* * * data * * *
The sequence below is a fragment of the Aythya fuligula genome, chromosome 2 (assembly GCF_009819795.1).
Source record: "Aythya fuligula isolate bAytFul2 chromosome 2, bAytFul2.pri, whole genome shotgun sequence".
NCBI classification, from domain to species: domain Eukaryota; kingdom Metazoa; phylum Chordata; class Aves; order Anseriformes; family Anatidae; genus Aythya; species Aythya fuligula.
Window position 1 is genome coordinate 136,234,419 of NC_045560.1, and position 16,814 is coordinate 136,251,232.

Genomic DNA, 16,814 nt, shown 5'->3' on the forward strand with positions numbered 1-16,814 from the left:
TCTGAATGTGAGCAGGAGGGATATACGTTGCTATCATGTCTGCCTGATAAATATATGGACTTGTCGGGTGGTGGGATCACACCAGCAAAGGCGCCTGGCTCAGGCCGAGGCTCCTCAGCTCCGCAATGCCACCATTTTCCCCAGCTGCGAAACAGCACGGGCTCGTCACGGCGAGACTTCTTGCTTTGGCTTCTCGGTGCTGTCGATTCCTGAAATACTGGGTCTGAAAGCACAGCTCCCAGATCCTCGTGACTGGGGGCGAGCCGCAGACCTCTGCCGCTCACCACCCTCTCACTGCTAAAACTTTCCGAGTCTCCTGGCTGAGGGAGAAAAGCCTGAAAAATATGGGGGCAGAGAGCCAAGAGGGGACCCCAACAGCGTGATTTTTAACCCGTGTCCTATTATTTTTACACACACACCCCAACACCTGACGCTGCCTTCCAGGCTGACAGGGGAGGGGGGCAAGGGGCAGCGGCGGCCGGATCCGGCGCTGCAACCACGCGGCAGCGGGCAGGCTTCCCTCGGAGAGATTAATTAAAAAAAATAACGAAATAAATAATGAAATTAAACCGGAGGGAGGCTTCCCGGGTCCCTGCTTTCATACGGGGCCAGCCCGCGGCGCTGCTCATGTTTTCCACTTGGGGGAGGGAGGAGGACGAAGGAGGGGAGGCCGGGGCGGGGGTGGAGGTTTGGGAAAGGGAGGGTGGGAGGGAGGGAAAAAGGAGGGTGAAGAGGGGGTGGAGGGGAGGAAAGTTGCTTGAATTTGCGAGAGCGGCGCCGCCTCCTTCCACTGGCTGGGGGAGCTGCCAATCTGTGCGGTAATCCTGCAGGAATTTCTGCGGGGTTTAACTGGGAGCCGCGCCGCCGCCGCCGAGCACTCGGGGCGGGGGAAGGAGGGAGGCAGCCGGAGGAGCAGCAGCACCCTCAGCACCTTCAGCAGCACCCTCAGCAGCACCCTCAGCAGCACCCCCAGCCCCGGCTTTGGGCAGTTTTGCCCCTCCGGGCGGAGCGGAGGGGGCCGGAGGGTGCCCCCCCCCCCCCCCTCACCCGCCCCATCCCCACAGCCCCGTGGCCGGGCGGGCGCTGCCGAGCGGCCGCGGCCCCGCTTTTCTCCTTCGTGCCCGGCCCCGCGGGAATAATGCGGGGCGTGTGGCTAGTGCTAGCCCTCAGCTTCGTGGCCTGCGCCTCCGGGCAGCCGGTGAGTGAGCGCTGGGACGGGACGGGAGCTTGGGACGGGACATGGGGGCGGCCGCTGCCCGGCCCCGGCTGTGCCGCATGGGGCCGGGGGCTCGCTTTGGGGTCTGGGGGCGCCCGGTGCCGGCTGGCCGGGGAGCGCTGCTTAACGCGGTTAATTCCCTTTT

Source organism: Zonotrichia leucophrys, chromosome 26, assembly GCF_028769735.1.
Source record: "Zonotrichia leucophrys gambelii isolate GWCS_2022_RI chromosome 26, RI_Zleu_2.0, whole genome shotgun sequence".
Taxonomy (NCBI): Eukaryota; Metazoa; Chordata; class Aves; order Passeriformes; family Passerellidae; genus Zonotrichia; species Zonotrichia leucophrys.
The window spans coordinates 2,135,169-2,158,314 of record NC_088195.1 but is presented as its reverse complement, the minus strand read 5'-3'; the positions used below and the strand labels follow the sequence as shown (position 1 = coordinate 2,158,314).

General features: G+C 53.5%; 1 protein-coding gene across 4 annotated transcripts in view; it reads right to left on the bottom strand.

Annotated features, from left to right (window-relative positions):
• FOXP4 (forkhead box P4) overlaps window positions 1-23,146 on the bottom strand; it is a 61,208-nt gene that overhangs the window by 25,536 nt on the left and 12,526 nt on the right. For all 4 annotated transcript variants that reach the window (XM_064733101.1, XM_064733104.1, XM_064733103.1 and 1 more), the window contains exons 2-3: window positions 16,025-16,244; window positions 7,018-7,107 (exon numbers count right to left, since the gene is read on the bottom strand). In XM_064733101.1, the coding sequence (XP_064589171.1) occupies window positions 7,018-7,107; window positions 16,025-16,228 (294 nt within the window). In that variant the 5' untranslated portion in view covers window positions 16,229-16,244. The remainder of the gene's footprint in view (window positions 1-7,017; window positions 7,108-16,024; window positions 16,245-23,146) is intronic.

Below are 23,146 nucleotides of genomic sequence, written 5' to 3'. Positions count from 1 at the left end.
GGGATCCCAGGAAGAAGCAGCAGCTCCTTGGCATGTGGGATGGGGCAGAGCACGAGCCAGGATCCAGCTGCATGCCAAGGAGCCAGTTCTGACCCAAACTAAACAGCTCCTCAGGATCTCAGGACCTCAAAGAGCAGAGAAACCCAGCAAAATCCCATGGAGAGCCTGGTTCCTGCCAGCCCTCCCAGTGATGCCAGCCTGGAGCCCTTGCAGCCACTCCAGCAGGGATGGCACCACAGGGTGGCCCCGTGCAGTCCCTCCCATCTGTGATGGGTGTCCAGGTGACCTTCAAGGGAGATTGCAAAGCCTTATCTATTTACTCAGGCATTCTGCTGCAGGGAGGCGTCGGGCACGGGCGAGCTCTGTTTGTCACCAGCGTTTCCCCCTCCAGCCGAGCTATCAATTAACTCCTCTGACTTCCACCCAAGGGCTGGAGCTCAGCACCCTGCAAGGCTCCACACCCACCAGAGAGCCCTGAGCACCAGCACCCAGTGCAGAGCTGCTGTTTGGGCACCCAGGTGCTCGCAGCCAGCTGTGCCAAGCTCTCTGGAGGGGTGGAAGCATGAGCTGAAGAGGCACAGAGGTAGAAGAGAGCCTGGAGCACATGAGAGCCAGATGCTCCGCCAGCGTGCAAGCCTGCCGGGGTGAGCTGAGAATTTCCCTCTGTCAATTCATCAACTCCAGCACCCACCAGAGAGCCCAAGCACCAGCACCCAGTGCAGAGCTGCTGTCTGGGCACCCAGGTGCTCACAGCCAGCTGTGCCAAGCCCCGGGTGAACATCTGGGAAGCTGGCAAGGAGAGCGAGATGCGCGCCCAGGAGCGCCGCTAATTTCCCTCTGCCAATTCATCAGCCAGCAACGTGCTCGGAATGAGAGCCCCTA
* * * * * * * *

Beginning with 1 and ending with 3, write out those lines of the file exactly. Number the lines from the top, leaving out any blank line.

The sequence below is a fragment of the Aythya fuligula genome, chromosome 2 (assembly GCF_009819795.1).
Source record: "Aythya fuligula isolate bAytFul2 chromosome 2, bAytFul2.pri, whole genome shotgun sequence".
NCBI classification, from domain to species: domain Eukaryota; kingdom Metazoa; phylum Chordata; class Aves; order Anseriformes; family Anatidae; genus Aythya; species Aythya fuligula.